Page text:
Welcome to the 7th edition of Diversity in Science Carnival. This also marks the one year anniversary of the carnival. This carnival is all about the people, institutions and ideas that work to broaden participation of all people in the STEM field via education, research, public outreach, and good vibes in general. Broadening Participation of African-American audiences at every age, every level and over time is the theme that unites all of the posts submitted to this carnival. Thank you to all of the contributors.
Start them young!
A lesson well-learned by many who are dedicated to broadening STEM appreciation to African-American audiences is to reach them when they are young. One of my newest bestest blog friends is Rue Mapp of Outdoor Afro and she does just that. In A Day of Service: Celebrating the Legacy of Dr. King, she recaps time spent on a rainy MLK day doing ecological restoration with her young children .
She is definitely on the right track. Parents who provide positive STEM experiences really make important impressions on their children. As Roberta from Growing With Science Blog explains, in Meet a Scientist: Dale Emeagwali, Dr. Emeagwali decided to study science because her parents were such great informal educators and discovery mentors.
Today's Achievers in STEM
Ideonexus is becoming one of my favorite youth-centered computer science bloggers. He and his wife of TGAW essentially run a computer-science-after-school-club-internet-cafe for the kids in their Elizabeth City, NC neighborhood. He introduces his young charges, and us, to Dr. Clarence Ellis, the first African-American to earn an Ph.D. in comptuer science.
Dianne Glave writes about African-American participation in the environmental heritage movement. In Black Heritage Month, Buffalo Soldiers, and Shelton Johnson, she introduces us to Gloryland - a historical novel by NPS Park Ranger Shelton Johnson (you may have seen him on PBS Ken Burns National Parks) about Buffalo Soldiers and includes their participation in the founding of the National Parks System in the United States.
Under the Microscope collects stories from women involved with STEM with the goal of publishing a survival guide for young women in science. They submitted several posts for this edition of the carnival. First they provide a compiled a list of Notable black female scientists and innovators which includes Dr. Shirley Ann Jackson (Physicist), Ms. Valeri Thomas (Mathematician & Computer Scientist) and Dr. Patricia Bath (Opthalamlogical Surgeon).
Next they introduce us to Dr. Estella Atekwana, a biogeophysicist at Oklahoma State University in Geoscientist probes Earth for underground life and to Shaundra Daily, A Computer Engineer links computers, emotions and education. Both of these women do some incredibly interesting research. I'm personally glad for Under the Microscope for profiling so many scientists in the physical and mathematical sciences. I'm always eager to learn more and I'm a just as green about these subjects as some of the students I encounter in real life.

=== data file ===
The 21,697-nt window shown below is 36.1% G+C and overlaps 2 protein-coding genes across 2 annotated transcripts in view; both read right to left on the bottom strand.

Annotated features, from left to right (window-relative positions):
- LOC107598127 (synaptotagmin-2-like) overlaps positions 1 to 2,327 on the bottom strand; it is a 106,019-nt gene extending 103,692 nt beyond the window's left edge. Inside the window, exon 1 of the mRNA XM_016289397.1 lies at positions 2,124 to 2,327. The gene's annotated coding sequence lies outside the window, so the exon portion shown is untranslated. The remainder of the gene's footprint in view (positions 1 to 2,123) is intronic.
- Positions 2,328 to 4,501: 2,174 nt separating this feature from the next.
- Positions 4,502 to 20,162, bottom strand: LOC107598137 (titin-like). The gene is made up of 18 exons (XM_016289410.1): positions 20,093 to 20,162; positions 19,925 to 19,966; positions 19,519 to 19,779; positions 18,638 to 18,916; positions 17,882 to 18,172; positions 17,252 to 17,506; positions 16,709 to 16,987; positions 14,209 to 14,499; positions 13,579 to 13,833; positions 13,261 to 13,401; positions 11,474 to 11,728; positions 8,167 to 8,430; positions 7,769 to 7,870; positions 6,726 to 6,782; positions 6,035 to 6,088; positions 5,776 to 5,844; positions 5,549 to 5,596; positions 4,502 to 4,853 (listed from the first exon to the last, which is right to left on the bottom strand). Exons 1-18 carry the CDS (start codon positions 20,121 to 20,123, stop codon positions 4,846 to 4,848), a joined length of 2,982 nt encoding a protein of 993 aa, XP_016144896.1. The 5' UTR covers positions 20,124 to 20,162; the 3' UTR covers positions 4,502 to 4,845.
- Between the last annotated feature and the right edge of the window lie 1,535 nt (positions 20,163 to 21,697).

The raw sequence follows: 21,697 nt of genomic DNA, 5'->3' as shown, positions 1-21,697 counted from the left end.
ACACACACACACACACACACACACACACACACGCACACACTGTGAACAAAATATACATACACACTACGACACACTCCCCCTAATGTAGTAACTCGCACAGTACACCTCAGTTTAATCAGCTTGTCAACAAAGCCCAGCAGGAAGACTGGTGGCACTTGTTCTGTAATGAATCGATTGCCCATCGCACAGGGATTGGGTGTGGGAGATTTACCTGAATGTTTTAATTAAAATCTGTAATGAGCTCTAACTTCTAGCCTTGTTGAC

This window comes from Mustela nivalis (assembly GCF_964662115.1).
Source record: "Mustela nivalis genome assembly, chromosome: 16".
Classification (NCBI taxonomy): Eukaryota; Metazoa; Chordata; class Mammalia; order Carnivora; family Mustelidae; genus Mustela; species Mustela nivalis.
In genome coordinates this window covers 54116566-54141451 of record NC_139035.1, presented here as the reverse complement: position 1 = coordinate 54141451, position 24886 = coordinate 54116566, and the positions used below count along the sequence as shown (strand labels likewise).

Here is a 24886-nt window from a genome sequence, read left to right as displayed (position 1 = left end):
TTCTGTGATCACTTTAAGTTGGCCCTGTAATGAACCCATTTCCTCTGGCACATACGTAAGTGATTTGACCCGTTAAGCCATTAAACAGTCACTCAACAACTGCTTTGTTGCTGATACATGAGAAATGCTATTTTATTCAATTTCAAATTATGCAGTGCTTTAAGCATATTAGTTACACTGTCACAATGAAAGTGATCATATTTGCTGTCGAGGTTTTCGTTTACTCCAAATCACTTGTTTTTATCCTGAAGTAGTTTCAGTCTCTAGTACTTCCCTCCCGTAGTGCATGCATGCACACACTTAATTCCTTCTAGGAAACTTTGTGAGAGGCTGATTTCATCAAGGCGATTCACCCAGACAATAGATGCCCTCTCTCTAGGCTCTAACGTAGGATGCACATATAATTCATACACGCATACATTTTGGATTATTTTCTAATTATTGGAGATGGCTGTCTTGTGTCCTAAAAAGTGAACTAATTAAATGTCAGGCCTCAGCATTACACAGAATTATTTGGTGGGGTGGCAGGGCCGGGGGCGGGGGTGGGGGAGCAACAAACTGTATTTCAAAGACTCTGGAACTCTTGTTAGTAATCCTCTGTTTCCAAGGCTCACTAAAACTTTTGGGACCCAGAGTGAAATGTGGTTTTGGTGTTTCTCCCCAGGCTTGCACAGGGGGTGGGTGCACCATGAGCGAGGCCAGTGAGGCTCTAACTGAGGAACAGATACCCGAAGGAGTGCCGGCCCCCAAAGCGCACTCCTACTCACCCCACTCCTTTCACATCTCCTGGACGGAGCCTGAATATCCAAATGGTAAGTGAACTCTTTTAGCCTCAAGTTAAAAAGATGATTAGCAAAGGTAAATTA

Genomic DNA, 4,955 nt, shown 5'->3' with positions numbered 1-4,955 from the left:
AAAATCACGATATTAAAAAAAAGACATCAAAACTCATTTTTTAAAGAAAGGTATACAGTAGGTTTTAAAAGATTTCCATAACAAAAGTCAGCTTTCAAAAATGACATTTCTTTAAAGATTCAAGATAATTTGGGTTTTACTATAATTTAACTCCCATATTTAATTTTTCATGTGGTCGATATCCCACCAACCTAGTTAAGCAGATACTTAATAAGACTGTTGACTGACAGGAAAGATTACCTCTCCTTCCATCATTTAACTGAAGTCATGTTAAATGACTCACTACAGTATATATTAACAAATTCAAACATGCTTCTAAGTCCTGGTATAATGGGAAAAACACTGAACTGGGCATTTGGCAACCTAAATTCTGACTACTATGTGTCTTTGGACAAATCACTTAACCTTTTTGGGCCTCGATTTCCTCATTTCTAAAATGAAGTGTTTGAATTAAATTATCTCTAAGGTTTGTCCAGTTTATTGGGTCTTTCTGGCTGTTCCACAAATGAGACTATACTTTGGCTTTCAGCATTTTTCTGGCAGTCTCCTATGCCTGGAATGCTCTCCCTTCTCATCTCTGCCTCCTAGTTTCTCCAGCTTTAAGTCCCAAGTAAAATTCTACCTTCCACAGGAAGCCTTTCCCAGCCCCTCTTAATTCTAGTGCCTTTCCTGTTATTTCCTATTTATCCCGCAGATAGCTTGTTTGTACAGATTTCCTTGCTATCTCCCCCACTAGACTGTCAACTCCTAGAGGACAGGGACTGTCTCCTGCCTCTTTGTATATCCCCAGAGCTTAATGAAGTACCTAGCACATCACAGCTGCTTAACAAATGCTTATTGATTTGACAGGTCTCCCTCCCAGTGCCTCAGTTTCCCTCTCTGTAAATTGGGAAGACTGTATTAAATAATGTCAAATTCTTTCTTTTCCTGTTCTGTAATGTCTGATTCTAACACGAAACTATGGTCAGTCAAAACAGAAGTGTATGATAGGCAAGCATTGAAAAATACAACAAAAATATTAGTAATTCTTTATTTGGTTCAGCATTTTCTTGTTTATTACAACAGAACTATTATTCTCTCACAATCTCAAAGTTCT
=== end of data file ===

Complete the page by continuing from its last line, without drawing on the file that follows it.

And if you didn't know, let me let you tell you, the most significant contributor to medical science and microbiology was an African-American woman. She cured polio, developed in-vitro fertilization technology, went into outer-space, and helped unlock the mystery of the HIV virus; but she wasn't a scientist. Deborah Lacks' immortal mother, born Henrietta Lacks, scientific name is HeLa cells, is the woman responsible for these and many more scientific breakthroughs.
Building Bridges & Making Allies
It is also important to remember the importance of alliances when broadening participating in STEM to under-represented groups. Greg Laden never fails to disappoint to unearth key points any dig (pun intended). His post, Race and National Bias in East African Palaeoanthropology shines light on this historical under-representation of [Black] Africans as professionals in East African Paleoanthropology and how the Leakeys (yes, those Leakeys) played a pivotal role in helping to remedy the disparity.
And BikeMonkey takes us there...literally. He responds stiffly to Eric Michael Johnson's Open Letter to the Animal Liberation Front and their Supporters via Things White People Love: Comparing Black People to Monkeys. He rips EMJ for comparing the unethical medical experimental on Blacks (born of the cruelty of slavery and Jim Crow oppression) to research done on animals, in particular to non-human primates. Speaking up - against inappropriate behavior AND for inclusion of others - is exactly what is needed to create a more diverse community in science and engineering.
Related to that, Philip Alcabes discusses Science, Race, and Silence surrounding the tragic events at the Biology Department of the University of Alabama - Huntsville. Many may not have realized it, but that department was a very diverse science department. Three people were lost in the tragedy, including two African-American professors. This event choked me up, too. I share my thoughts about the incident in my post The Black History Month Post I never wanted to write.
photo credit: NYTimes.com
That concludes this edition. Submit your blog article to the next edition of diversity in science using our carnival submission form. It will be hosted by Wild About Ants and will celebrate
Women's History Month.